What To Expect From “Shade Tree” In Year Two?

The theme in the 2014 draft for the Pittsburgh Steelers seemed to center on  getting younger and adding an infusion of speed, but the team added an entity seemingly from the Stone Age in the form of mastodon defensive tackle Daniel McCullers, the heaviest Steeler in franchise history (yes, even Casey Hampton and his “325 pounds”).

“He blots out the sun and the earth moves when he walks,” NFL Network’s Charles Davis said. “He’s an absolute monster.”

At 6-foot-7 and 352 pounds, only 20 percent of which is body fat, it’s safe to say he is much more muscularly solid than just your average “blob” of a 350-pound defensive tackle. He wasn’t always that way though, reportedly weighing in at approximately 420 pounds at Georgia Military School before slimming to 360 and accepting his scholarship to the University of Tennessee. His weight loss remedy? A simple tweak to his diet, with the simple subtraction of sodas and Doritos.

“Sometimes I miss Doritos, but I know I don’t need them,” McCullers said. 

Projected to go higher in the draft, he slid to the sixth round and when Pittsburgh was on the clock, he was their man.

“Why he was there in the draft when he was is hard for me to say, but the size is intriguing,” Kevin Colbert said. “He goes to the Senior Bowl and does some things which make you really say, ‘Wow.’ When I made the visit to Tennessee in the fall, I came away saying this guy is gigantic and can play defense. It’s an obstruction and he’s a nice, big guy to work with. Big guys are hard to come by these days.”

In the same draft, Pittsburgh cast its’ net and reeled in the drafts biggest, and smallest prospects in McCullers and Dri Archer, respectively.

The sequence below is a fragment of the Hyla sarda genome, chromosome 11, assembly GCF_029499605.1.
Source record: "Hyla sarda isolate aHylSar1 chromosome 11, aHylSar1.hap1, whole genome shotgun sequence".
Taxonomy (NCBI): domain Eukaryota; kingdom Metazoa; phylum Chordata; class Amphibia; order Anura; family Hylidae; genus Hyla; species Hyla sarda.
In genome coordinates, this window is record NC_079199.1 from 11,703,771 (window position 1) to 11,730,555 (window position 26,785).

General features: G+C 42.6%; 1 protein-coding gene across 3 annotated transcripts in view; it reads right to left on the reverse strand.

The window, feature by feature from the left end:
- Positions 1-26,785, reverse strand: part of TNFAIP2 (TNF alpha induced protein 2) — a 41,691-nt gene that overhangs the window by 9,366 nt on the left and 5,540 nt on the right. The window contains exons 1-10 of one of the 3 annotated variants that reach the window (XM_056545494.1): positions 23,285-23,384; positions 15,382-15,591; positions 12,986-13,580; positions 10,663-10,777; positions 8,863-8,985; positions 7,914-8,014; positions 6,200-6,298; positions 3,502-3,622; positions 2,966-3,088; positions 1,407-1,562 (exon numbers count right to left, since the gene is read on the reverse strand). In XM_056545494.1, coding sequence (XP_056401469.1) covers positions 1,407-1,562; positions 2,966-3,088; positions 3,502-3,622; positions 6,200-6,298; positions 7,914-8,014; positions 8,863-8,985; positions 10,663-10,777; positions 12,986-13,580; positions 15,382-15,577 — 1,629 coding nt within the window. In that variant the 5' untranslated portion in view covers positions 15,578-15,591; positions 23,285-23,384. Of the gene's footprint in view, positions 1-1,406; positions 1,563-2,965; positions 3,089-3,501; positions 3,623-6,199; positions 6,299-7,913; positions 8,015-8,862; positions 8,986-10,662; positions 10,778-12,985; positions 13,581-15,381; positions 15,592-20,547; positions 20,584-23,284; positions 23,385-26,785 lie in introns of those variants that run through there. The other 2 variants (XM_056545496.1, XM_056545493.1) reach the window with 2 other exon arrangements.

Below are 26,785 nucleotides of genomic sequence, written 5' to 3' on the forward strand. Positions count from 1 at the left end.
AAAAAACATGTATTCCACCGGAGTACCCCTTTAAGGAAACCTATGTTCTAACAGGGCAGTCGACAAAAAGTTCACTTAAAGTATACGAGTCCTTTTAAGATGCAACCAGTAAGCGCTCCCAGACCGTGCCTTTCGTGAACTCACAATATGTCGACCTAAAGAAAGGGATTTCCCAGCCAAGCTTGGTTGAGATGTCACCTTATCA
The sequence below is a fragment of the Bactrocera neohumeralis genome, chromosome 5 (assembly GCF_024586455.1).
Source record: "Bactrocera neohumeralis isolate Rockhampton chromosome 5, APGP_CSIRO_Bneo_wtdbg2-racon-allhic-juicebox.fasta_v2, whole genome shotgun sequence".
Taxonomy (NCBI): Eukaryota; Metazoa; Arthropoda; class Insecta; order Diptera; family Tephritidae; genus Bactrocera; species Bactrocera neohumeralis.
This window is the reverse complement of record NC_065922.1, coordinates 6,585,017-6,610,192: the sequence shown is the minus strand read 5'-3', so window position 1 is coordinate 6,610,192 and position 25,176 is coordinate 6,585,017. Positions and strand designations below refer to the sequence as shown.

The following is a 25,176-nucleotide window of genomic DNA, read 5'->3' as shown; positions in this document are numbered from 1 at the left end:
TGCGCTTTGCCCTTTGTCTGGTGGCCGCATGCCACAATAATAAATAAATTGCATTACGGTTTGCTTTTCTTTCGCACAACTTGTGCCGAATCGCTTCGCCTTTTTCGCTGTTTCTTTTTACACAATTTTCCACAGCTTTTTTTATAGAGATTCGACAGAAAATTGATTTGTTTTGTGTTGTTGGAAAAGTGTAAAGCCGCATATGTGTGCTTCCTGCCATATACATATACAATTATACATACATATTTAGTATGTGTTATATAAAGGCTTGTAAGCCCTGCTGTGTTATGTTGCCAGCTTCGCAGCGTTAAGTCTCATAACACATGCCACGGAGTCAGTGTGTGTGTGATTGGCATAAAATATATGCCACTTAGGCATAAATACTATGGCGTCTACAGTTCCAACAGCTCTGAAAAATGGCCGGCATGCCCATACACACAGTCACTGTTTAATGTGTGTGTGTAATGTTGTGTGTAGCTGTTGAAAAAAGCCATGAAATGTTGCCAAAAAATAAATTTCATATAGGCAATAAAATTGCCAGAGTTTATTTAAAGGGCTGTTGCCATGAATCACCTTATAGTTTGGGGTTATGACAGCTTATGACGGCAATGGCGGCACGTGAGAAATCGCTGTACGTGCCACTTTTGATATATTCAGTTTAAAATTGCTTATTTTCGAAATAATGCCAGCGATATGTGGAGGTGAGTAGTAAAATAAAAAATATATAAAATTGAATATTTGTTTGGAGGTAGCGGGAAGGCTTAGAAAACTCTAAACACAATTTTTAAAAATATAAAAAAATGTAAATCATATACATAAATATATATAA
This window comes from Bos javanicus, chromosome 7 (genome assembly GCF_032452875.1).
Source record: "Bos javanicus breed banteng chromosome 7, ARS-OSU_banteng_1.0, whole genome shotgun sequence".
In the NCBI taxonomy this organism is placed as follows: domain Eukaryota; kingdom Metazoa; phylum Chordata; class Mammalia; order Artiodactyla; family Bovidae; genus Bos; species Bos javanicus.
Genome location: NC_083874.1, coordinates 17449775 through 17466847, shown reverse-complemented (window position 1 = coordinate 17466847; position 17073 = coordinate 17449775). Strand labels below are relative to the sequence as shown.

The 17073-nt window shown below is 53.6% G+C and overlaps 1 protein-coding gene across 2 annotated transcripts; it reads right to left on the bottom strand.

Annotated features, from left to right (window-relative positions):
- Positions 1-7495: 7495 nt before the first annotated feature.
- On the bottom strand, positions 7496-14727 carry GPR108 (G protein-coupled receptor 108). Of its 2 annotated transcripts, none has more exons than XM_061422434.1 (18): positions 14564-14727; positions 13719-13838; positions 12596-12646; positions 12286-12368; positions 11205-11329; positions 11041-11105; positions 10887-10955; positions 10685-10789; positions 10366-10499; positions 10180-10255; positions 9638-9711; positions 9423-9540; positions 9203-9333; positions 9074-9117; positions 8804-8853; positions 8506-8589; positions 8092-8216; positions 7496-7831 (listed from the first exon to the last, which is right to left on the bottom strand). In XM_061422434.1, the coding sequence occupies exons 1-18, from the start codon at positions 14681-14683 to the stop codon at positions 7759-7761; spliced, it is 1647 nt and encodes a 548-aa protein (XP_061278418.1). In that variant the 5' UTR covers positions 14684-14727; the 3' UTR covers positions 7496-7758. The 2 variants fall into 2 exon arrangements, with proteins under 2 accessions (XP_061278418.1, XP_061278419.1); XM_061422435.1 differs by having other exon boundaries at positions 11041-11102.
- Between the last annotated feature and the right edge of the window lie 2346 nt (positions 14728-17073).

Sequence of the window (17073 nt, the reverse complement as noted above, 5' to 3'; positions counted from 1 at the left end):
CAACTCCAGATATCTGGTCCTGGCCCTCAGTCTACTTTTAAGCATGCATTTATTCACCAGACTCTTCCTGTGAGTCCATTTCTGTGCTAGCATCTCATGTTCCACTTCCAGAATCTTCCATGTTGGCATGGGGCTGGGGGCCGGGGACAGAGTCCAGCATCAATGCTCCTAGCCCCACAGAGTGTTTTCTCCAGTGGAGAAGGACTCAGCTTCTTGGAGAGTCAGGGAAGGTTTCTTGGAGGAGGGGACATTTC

The jury on Archer is still out, but as the season progressed, so did the uptick in playing time for McCullers. Due to a barrage of injuries to starting nose tackle Steve McLendon, McCullers got on the field more and more in the latter stages of the season, perhaps playing his best football when it mattered most, in the playoffs. With McLendon nearing 30, and his contract set to expire after the 2015 campaign, could the behemoth be the nose tackle of the future in Pittsburgh? To his teammates, the answer has a positive outlook.

Making his NFL debut on a Monday-nighter against the Houston Texans, a key play in the third quarter gave a glimpse at the untapped potential the giant possesses. McCullers put up 27 reps of 225 on the bench press at the combine, and on a particular pass play, McCullers showed off that strength when he rag-dolled Texans Pro Bowl center Chris Myers deep into the backfield.

“I remember seeing that close up,” Cameron Heyward said. “And the thing I love about it is he’s wearing down these centers so if I have to go against them, they’re tired. I’m telling you once Dan starts really using that body nobody can block him.”

Often viewed as a gentle giant for having such a quiet demeanor, Heyward said the coaches are trying to pull a mean streak out of their colossal defensive tackle. It could be viewed as a glass half-empty, half full comparison but one man McCullers’ size with a mean streak brings to mind one name-Albert Haynesworth. Often viewed as a player who runs hot and cold, mostly motivated by money, the Steelers’ brass can hope McCullers hatches into a wrecking-ball like Haynesworth, minus the headaches.

While his extraordinary innate strength is unquestioned, his main focus with a full offseason should be maintaining a low center of gravity off the snap, something difficult for a 6-foot-7 human being.

“If I use my hands and stay low, I’m not worried about a nasty streak,” McCullers said.

With a full offseason of coaching up by defensive line coach John Mitchell, McCullers can only get better. Heyward even went on to compare his build to former-All Pros Marcus Stroud and John Henderson. Swallowing up double-teams in the middle would do nothing but help Heyward, one of the best young 3-4 ends in the league.

“Dan can be a really good player in this league,” Heyward noted. “We’re just waiting for him to decide.”

If this offseason the light comes on for McCullers and he figures how to channel his innate strength, the Steelers’ brain trust could have another sixth-round gem on their hands.

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